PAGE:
I Feel Like I Have to Lie About How We Struggle
On weekends, when we have my step-kids, we no longer fit in our small SUV, so my husband has to take the bus and meet up with us for family outings. (Oh, sure, public transportation is great: A 20-minute trip across the city on the 49 only takes two hours.)
The dark side of the American Dream is that if we don't achieve the greatness we feel, by birth, is ours for the taking, we've failed.
I'm embarrassed to invite people over to watch a soccer game, because our TV is a hand-me-down and our couch literally has springs poking through. I recently saved up some money for a fundraiser at our synagogue only to find that my friends had quietly paid for our family already. I wanted to cry. With gratitude, sure, but mostly with embarrassment.
This isn't about envy. My friends are fantastic, admirable people who earn their money working hard and appreciating everything they have. This is about shame. Right now, the kids don't notice they go to a co-op, where I work extra shifts to bring the price even lower, while their friends have nannies or go to day schools that cost more than our rent. Right now, they think the thrift store is better than Target. Right now, they don't know that their "break" from dance class is because I can't pay.
But they're going to start noticing in the next couple of years. And I worry that I'll feel shame for them, too.
How I Reconciled Myself Then, and Now
At a certain point when I was single, I realized I couldn't force someone to fall in love with me, but I could do more than just feel ashamed. I created index cards with annoying moments from past relationships, to remind myself that the wrong guy is worse than no guy. I took classes and went to events, like pub trivia night and karaoke night, to ensure I'd have evenings out that didn't have to be romantic.
Lo and behold, the shame faded, and when the time was right, there was Mr. Right. But at the core of it all, I had to forgive myself--being single didn't make me a bad person, and feeling bad about it didn't make me a bad feminist.
Similarly, if I'm broke, I can't force someone to give me a great job, but there's a lot more we can do than wallow in the power-sapping, paralyzing shame. First, we have to forgive ourselves: Being broke isn't a moral failing.
So we're doing what we can. I haunt a weekly email list detailing free and cheap activities around the Bay. I joined Freecycle so I could replace my busted printer. I figured out a babysitting swap. I started haunting "frugal mom" extreme-couponing sites, because those people are hilarious/nuts but also have some good ideas.
And I started joking about it. Because you're only as sick as your secrets.
Is it easy? No. Two weeks ago I dropped everything and missed a deadline to complete an edit test for a potential job, while on vacation, and rushed back home for an interview that went really, really well ... only to hear that the company decided not to hire anyone after all. I was in a cold, emotionless funk for about four days. But I had people depending on me, so I pulled up my big-girl bloomers and got back to work.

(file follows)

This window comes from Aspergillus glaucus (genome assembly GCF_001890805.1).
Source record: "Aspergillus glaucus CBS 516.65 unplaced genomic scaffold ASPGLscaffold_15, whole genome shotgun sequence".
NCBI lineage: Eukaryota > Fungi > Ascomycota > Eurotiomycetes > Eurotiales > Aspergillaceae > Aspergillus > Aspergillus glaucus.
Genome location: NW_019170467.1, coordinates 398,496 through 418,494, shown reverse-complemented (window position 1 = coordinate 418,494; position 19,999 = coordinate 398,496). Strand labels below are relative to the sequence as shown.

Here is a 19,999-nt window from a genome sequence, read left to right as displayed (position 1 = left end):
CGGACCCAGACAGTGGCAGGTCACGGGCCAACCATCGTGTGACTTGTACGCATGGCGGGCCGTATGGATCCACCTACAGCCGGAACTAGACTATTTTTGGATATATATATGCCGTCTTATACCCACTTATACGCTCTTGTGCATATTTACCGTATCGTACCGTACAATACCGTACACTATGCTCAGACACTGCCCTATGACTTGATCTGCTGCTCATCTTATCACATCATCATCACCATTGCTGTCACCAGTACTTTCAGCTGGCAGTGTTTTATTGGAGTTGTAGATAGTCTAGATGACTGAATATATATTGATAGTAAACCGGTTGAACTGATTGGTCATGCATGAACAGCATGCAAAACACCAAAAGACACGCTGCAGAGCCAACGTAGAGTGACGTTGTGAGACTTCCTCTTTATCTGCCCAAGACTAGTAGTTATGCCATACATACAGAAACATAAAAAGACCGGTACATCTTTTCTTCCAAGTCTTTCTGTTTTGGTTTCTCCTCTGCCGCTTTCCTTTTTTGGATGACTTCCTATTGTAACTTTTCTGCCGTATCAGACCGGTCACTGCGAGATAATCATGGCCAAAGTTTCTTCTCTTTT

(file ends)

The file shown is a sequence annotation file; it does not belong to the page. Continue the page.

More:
Where That Leaves Me
I keep in mind that I am better off than a lot of people. And typing "how to be happily single" and "how to be happily broke" both get oodles of Google results. That helps, because it means I'm not alone.
John Steinbeck said, “Socialism never took root in America because the poor see themselves not as an exploited proletariat but as temporarily embarrassed millionaires.” The dark side of the American Dream is that if we don't achieve the greatness we feel, by birth, is ours for the taking, we've failed. It's a handy motivational tool, but it's also too simplistic: Your bank account is not the sum total of your worth. Neither is the object on the fourth finger of your left hand.
I'm more than my brokeness, just like I was more than my singleness way back when.
It may not buy me dinner, but that knowledge will at least allow me the emotional space to plan for the future, so it's not always like this. And should I always remain in the same non-relationship with wealth, well, there are people who are more money-lonely than I am. I can handle it.
Editor's Note: If You're in This Situation ...
Struggling to make ends meet is sensitive on many levels, both emotional and, obviously, financial.
One of the hardest parts is the feeling of isolation that often accompanies a money situation you don't feel good about. If you're looking for a supportive community, you can interact with other LearnVest members in LV Discussions (where you can comment anonymously if you'd like). Consider joining a Meetup group for unemployed people, where you can talk about your situation without fear of shame, attend fun free events in your city, network and find resources to help.
LearnVest Certified Financial Planner (CFP®) Sophia Bera says, "If you think you might really be suffering from depression, check with your health insurance company to see what mental health coverage is available--talking to a therapist could be helpful in this type of long term unemployment situation. If the cost of therapy is forbidding, group therapy can be more affordable."
If you're in a similar boat as this author, sign up for LearnVest's Build Your Career Bootcamp to figure out what's most important to you in a job, learn networking techniques and figure out if grad school is for you. In the meantime, if you're trying to make ends meet on a reduced income, check out Cut Your Costs Bootcamp, which will walk you through every expense in your home, from cutting down on the cost of your beauty cabinet to renegotiating your cable bill. You can find more of LearnVest's resources on job hunting here, and stories about making extra money in a side job here.